Ohio fares poorly and Michigan fares well in a small business group's latest national index of business friendliness.
Local entrepreneurs and business owners say they're not surprised, given high utility costs, high taxes, and lots of other things wrong in Ohio. Still, they say they are expanding, making money, and coping.
"We're somewhat fortunate in that we do business in both states," said Matthew Lewandowski, principal in the Toledo firm of Lewandowski Engineers. "I can tell you the industrial work in Michigan is just skyrocketing."
Michigan has been more aggressive in attracting business, but his firm has more work in Toledo, too, he said.
In the latest rankings in the Small Business Survival Index published by the Small Business & Entrepreneurial Council, in Washington, Ohio was unchanged at 40th among the states and Michigan moved up a notch to fifth from sixth most "business-friendly" state.
The index, compiled for 10 years, has 26 components, including taxes on income, sales, and property, as well as utility costs, crime rate, health-care regulations, and even the number of bureaucrats per 100 population (both Ohio and Michigan have about 5).
Many of Ohio's taxes are higher than Michigan's, a factor that contributed to the rankings. Raymond Keating, chief economist for the small business council, said Ohio has been in the bottom half of the "business-friendly" rankings for the entire decade, but Michigan has moved up.
The index, he explained, is to help state governments determine if they help or hinder small businesses, which collectively make up 99 percent of all businesses, employ about half of private-sector workers, and annually provide 60 to 80 percent of job growth.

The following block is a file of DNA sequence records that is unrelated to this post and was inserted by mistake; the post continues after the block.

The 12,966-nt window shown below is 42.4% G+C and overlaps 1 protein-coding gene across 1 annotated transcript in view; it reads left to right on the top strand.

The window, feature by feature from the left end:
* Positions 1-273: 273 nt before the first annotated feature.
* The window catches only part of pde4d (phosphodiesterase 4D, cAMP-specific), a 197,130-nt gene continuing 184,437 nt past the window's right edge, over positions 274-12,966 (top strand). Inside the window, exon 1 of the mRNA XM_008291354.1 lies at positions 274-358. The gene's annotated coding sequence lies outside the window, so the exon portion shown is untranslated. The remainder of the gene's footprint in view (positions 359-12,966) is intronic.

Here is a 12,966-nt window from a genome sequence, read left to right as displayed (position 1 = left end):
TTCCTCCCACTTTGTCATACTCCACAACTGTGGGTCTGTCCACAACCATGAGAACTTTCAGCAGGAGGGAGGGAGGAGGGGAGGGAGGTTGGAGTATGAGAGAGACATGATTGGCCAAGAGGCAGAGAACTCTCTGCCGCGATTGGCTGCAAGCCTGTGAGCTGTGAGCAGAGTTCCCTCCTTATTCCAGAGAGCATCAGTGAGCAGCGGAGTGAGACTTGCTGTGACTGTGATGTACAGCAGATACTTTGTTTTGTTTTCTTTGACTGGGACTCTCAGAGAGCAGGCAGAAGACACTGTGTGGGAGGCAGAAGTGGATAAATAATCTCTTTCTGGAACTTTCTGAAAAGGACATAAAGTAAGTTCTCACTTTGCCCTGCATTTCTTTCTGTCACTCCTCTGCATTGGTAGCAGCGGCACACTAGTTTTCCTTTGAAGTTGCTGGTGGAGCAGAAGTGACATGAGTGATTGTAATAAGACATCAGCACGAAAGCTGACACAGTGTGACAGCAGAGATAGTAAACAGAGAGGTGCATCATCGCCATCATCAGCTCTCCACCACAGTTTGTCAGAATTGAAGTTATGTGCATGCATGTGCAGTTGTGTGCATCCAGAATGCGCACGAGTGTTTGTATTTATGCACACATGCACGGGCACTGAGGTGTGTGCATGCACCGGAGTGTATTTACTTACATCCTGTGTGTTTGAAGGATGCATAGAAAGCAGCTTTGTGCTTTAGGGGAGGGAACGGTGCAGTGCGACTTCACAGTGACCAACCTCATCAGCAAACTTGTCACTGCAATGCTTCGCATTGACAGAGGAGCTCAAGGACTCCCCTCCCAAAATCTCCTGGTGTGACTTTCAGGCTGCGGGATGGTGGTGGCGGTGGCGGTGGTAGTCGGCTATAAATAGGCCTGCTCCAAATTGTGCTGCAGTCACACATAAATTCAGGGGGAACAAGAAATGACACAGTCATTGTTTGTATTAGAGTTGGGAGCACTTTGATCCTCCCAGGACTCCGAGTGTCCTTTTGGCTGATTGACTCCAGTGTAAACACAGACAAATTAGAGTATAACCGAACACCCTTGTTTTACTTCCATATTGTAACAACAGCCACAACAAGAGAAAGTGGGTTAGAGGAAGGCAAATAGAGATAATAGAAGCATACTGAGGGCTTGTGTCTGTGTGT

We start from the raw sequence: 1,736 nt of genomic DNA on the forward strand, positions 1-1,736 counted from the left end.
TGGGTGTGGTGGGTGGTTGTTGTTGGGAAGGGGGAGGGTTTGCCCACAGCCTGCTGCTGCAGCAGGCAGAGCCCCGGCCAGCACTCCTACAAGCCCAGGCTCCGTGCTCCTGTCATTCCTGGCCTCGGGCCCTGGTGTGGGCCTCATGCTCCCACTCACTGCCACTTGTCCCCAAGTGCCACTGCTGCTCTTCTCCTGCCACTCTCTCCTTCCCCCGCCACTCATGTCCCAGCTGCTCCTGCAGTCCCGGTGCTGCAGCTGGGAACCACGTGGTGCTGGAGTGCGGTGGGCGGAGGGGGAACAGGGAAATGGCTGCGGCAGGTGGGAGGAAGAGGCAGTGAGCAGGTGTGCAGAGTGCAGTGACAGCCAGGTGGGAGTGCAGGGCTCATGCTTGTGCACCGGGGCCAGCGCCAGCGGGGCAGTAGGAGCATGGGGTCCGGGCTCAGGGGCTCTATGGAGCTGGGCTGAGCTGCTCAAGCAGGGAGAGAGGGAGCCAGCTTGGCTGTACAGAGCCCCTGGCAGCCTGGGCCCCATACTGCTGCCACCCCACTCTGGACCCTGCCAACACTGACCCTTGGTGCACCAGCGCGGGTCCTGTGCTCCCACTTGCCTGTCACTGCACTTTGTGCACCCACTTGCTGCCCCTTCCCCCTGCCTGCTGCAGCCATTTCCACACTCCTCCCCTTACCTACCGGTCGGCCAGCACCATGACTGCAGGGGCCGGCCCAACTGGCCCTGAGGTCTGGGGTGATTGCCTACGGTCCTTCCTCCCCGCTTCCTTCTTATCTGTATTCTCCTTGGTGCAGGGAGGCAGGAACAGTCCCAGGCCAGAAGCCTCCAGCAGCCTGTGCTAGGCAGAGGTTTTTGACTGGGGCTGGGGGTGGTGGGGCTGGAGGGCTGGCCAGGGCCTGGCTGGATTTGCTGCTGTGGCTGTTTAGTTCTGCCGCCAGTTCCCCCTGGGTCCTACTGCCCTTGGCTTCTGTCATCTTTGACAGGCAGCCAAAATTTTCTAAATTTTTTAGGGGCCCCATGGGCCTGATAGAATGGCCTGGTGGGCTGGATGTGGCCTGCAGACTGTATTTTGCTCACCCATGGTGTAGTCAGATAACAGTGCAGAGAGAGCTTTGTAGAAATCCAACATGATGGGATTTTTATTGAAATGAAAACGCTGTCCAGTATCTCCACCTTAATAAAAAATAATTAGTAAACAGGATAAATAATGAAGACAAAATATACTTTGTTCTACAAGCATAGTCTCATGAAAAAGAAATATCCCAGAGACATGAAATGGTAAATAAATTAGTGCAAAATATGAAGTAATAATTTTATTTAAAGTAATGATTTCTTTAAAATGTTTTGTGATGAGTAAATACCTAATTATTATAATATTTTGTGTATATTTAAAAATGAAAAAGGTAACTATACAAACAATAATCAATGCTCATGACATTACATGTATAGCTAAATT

"I'm having an off year, putting it nicely," said Randy Auslander, owner of Phil's TV on Sylvania Avenue in Toledo, "but this was the best October in 19 years. I don't know why, but I'm hoping it will continue."
His biggest gripe about Ohio's policies is "the state is not proceeding with collecting tax on Internet sales, and this is a huge problem for me. It essentially shuts down sales of small items [like] cameras, camcorders, etc. I can compete on price but not on sales tax."
So, he decided to sell merchandise on eBay, and now Internet sales top $14,000 monthly. He praised the state for improving its computer system, making reporting taxes easier and saving him time.
Karen Garner, president of Muir Graphics in Sylvania, said her firm recovered from the recession and now has nearly as much business as in the peak years of the late 1990s. The demise of many printing businesses in recent years helped her because it made skilled workers available, she said. But, she added, "Utilities are a large cost, especially electricity."
Seconding that notion is Romilio "Rome" Marinelli, owner of Rome Marinelli & Associates, a finance firm, and Rome Marinelli Motor Cars on Reynolds Road. "I paid an $805 electric bill last month for 4,000 square feet," he said.
But, in all, he's happy he went into business for himself nearly 20 years ago. "If I had listened to all the negatives, I would have packed my bags and gone back to Philadelphia," he said. "Somehow or other, you make it work."
Ohio's low ranking in such indexes, he said, hurts recruitment of businesses and jobs.
Bud Willson, Jr., chairman and chief executive of Willson Builders Inc. in Toledo, said Toledo's transportation system, at the nation's "crossroads," more than makes up for taxes and red tape.
"We're always busy and keep growing," he said
However, the state's workers' compensation is expensive and can punish a business for a single accident, he said.
Mr. Keating, of the small business council, said small businesses should realize that, given their numbers, they have more clout than they realize.
"They employ people, and when they make their voices heard, it's louder than most folks'," he said. "The key is to pick up the phone or e-mail elected officials."
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